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Beatniks and Poets

Embodying the Free Spirit

By Jonathan Choi

The Source

Directed by Chuck Workman

Starring Johnny Depp, John Turturro, Dennis Hopper

The Museum of Fine Arts kicks off its new film series, Beatniks and Poets, with a brilliant piece of filmmaking by Oscar winner Chuck Workman. Workman’s new film, The Source, chronicles the far-reaching impact of the Beat Generation on Americans today. An intense visual bombardment seamlessly combined with the sounds of Parker, Monk, and Dylan and inspired readings and performances by Johnny Depp, John Turturro, and others, The Source is a searing portrayal of the high-strung, life-hungry spirit of the Beats. It is an adventure that passionately rediscovers the source of the American counterculture that is very much alive today.

The film begins with the meeting of writers Jack Kerouac, Allen Ginsberg, and William Burroughs as Columbia undergraduates. Rejecting the accepted values of the time, they strove to create their own meaning in life. Jack Kerouac wrote the American classic, On the Road. He called his generation the Beat -- the downtrodden and poor, but the beatific as well, the givers and indicators of great joy and bliss.

On the Road portrays an American dream of wandering, drugs, sex, jazz, love, sunsets, dawns, soul-searching, expression and joy. The embodiment of this American dream was Kerouac’s friend and inspiration, Neal Cassady. The grainy 1940s clips of Cassady are striking. The clips Workman uses are of Cassady doing everyday things, from driving a car to explaining a story. It is the energy that exudes from his eyes, his body, from every cock-eyed movement of his limbs that gives the viewer the sense that this is a different type of man. A close friend of Neal comments, “Cassady was the art and fire.”

Perhaps the best description of Cassady comes from On the Road. “The only people for me are the mad ones, the ones who are mad to live, mad to talk, mad to be saved, desirous of everything at the same time, the ones who never yawn or say a commonplace thing, but burn, burn, burn like fabulous yellow roman candles exploding like spiders across the stars and in the middle you see the blue centerlight pop and everybody goes ‘Awww!’”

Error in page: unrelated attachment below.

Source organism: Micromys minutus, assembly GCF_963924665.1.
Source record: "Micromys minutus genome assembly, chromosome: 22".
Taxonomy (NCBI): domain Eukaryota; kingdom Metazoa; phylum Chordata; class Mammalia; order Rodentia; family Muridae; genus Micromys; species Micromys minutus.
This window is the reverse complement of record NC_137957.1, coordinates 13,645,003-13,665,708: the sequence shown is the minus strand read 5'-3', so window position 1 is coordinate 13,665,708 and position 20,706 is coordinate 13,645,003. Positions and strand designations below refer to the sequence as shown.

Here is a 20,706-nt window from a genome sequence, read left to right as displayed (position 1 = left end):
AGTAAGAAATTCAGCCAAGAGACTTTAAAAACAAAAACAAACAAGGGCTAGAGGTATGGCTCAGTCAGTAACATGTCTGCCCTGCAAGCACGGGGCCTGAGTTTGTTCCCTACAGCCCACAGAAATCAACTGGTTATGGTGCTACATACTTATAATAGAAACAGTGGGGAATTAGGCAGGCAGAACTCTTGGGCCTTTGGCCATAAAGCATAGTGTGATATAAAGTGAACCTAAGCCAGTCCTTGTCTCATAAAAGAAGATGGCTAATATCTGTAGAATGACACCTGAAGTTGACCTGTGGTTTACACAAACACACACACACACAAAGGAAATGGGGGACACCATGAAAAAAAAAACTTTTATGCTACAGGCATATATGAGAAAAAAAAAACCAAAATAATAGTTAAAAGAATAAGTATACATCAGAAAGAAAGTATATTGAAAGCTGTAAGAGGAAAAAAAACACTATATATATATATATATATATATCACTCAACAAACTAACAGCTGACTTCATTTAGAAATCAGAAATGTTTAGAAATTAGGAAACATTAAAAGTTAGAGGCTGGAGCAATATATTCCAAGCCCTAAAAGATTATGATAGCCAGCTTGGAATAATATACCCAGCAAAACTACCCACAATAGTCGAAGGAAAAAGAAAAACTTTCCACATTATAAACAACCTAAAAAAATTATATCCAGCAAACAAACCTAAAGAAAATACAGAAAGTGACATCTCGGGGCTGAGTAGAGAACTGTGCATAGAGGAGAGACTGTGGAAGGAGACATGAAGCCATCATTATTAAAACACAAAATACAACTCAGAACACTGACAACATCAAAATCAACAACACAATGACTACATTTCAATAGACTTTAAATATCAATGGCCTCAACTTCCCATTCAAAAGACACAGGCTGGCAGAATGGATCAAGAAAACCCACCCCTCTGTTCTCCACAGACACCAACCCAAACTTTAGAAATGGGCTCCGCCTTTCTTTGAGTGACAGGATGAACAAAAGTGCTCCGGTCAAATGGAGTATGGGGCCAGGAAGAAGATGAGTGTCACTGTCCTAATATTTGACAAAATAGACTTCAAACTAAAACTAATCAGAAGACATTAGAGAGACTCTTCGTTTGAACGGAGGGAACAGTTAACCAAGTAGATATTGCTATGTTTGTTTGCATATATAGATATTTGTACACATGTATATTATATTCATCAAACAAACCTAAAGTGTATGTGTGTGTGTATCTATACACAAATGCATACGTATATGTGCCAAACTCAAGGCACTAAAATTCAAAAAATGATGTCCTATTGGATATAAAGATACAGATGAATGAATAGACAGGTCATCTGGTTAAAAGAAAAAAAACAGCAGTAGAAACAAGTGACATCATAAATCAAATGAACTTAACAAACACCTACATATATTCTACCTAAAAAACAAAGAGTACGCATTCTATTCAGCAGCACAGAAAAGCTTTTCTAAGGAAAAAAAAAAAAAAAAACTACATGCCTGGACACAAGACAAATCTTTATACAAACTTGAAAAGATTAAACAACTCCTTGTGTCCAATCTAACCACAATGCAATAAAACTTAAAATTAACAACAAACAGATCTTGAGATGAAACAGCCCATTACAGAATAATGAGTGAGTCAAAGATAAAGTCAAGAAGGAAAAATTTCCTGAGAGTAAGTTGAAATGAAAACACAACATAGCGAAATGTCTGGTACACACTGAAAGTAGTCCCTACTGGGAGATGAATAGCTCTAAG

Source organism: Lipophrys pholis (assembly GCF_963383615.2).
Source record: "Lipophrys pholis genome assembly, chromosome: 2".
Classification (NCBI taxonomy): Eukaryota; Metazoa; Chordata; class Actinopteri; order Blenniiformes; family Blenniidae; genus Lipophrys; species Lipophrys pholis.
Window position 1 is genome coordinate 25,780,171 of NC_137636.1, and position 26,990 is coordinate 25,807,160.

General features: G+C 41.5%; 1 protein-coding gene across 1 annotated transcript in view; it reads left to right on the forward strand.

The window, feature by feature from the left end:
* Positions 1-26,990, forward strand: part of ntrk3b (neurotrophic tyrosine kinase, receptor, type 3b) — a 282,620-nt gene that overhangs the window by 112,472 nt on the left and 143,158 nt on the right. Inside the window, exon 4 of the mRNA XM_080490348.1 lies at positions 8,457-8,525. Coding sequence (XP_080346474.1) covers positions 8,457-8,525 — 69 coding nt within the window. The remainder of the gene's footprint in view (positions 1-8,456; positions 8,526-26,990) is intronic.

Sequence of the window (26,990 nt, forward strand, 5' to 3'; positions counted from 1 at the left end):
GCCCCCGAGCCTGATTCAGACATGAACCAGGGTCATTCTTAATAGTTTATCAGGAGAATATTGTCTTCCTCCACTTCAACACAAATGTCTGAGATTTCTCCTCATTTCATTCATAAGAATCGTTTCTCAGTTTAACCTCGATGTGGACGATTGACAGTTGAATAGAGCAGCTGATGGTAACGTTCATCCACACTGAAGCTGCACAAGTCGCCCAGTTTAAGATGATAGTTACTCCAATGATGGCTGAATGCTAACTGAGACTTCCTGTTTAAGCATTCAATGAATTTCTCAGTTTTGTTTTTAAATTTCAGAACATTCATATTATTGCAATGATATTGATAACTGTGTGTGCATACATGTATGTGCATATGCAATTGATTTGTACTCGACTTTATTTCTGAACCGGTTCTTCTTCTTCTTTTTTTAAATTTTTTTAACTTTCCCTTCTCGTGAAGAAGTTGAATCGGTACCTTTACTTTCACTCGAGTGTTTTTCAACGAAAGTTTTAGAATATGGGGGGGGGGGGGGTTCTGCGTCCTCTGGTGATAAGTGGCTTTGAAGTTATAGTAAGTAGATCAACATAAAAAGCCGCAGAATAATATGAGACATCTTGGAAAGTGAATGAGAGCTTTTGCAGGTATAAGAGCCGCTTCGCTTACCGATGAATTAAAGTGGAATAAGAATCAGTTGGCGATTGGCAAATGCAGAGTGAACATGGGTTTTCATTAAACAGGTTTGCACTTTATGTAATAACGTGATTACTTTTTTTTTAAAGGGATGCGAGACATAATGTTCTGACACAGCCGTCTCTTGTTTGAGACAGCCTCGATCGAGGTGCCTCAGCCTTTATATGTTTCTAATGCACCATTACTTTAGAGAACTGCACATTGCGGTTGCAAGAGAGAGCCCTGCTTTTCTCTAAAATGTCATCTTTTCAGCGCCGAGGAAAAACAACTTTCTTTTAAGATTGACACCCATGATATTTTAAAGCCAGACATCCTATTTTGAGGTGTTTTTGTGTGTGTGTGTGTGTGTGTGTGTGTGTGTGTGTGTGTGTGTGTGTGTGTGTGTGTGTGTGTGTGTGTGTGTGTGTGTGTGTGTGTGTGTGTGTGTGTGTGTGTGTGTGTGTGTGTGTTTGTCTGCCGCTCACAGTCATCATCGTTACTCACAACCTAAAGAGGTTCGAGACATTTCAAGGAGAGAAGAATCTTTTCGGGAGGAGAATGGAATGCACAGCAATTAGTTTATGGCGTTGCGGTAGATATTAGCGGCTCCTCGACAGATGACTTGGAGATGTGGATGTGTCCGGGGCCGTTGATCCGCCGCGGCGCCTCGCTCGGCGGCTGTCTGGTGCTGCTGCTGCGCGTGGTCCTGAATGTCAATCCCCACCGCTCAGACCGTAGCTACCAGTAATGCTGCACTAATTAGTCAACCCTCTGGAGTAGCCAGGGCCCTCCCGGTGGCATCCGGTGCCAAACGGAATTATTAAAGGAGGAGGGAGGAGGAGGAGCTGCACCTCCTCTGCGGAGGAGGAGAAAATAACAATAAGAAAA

This was the life of the Beatnik, the life of the cultural dissident and joyous bohemian. Kerouac gave Americans a new consciousness to question imposed values and meaning-deprived duties: “Dare to Dream!”

The highlight of Workman’s film is John Turturro’s reading of Allen Ginsberg’s famous poem, “Howl.” The poem -- highly controversial when it was published -- bravely portrays the harsh realities of Beat life. Opening with the lines, “I saw the best minds of my generation destroyed by madness, starving hysterical naked,” Turturro spectacularly interprets the emotion and mindset of the poem’s speaker. Workman treats the film medium as a poetic device itself, phrasing images with Turturro’s lines and reinforcing tones and shifts with appropriate changes in scene. The serenity of Turturro’s opening lines on a quiet Brooklyn rooftop quickly descend into the horror and frenzy that Ginsberg describes with horrid intensity. The tumultuous performance ends with Turturro painfully whispering his last lines through the grating of a fence in the dark, empty streets of Brooklyn.

After these powerful segments on Kerouac and Ginsberg and another equally powerful segment on Burroughs, Workman concludes the film by showing the Beatniks’ lasting impact on American culture from the hippie generation to the youth of today. Workman captures this legacy in a single clip showing Neal Cassady shirtless, smiling at the camera, bursting with joy and voiced over with Kerouac’s words, “Our existence is so brief, life is a dream almost over.”